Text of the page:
Official reprint from UpToDate®
www.uptodate.com ©2017 UpToDate, Inc. and/or its affiliates. All Rights Reserved.

Medline ® Abstract for Reference 91

of 'Toxicity of molecularly targeted antiangiogenic agents: Non-cardiovascular effects'

Gastrointestinal ulceration as a possible side effect of bevacizumab which may herald perforation.
Tol J, Cats A, Mol L, Koopman M, Bos MM, van der Hoeven JJ, Antonini NF, van Krieken JH, Punt CJ
Invest New Drugs. 2008 Aug;26(4):393-7. Epub 2008 Mar 12.
Chemotherapy plus bevacizumab is currently considered as the standard 1st line treatment of advanced colorectal cancer (ACC). Whereas GI perforation is a known side effect of bevacizumab, the development of GI ulcers has not been reported. We identified 18 patients with ACC who participated in a phase III multicentre trial which included chemotherapy and bevacizumab, who developed a GI ulcer (n = 6), perforation (n = 8) or both (n = 4). The risk of developing a symptomatic GI ulcer or perforation was 1.3% and 1.6%, respectively. Central review of the histology specimens showed ulceration and/or granulation tissue with neovascularisation. The majority (89%) of events developed early during treatment. Given these observations, as well as the relationship between VEGF and mucosal injury healing, we suggest that GI ulcers may occur as a side effect of treatment with bevacizumab and may herald perforation.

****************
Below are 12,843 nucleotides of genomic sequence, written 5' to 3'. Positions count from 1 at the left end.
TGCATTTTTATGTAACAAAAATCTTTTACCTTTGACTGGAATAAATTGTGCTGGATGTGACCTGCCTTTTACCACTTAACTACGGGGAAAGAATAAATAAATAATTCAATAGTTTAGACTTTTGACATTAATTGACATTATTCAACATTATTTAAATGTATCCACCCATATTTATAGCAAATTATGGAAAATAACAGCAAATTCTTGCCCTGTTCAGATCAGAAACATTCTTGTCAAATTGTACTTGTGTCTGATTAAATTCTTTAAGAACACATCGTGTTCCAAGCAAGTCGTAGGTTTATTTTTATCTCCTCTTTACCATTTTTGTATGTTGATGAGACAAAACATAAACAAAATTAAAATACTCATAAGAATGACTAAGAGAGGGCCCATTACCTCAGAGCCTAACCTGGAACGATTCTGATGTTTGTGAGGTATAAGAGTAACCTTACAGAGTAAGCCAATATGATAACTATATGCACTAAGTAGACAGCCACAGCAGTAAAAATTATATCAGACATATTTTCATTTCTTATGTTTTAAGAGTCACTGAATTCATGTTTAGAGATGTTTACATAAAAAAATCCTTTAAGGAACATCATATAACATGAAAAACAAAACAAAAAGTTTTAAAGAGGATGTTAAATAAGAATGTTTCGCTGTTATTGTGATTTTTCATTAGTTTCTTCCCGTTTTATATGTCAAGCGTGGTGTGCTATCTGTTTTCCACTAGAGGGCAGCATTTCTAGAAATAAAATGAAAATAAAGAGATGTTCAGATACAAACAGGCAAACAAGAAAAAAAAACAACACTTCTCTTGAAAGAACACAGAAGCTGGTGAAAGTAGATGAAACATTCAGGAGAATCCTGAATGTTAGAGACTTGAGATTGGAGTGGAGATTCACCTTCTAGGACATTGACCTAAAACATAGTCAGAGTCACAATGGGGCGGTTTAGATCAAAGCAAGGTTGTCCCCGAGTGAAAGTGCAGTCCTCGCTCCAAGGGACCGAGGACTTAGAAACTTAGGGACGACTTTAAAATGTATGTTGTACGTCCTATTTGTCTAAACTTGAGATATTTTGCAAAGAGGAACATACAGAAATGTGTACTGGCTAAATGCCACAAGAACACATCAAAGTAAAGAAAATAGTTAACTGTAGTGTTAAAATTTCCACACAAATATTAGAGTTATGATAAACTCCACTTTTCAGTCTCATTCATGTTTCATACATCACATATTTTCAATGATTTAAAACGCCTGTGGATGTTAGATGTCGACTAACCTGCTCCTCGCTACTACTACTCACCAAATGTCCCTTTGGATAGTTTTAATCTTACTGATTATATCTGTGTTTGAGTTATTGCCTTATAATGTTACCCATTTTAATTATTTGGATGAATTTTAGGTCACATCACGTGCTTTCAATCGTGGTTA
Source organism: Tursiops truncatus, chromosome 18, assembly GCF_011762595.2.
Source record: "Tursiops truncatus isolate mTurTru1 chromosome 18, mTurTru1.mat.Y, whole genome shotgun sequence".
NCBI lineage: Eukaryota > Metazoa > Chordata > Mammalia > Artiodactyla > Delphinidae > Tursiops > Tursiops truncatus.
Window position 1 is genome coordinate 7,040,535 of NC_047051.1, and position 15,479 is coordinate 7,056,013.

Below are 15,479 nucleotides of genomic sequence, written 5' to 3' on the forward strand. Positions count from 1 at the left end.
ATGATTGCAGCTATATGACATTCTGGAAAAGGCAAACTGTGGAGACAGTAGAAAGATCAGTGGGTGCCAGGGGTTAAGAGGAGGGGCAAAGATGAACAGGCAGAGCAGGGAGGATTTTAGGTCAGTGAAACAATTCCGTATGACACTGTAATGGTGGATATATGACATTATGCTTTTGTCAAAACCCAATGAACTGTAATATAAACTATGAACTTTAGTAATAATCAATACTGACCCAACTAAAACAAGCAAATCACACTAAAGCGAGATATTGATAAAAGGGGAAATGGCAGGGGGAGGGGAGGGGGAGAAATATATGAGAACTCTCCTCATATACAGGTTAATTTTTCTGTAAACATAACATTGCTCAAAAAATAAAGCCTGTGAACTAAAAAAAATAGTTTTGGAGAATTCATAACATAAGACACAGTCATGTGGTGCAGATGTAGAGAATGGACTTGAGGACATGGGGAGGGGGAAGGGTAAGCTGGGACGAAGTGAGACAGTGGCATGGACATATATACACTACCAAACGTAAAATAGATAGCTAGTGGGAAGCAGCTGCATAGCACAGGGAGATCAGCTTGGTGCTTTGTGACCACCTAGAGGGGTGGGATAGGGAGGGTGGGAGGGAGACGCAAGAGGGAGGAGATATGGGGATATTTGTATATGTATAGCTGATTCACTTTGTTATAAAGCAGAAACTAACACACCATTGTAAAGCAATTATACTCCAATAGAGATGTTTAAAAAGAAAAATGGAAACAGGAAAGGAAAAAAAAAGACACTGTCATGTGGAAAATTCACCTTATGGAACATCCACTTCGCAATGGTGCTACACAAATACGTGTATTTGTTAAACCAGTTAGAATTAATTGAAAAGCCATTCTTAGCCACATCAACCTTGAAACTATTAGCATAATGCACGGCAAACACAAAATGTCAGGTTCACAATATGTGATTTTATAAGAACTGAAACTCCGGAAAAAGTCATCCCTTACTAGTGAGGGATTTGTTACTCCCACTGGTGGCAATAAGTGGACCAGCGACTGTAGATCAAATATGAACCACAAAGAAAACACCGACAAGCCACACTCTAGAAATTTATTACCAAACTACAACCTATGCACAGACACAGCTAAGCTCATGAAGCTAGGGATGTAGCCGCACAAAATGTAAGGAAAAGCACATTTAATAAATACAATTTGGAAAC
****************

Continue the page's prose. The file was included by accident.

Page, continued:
Department of Medical Oncology, Radboud University Nijmegen Medical Centre, P.O. Box 9101, 6500 HB Nijmegen, The Netherlands.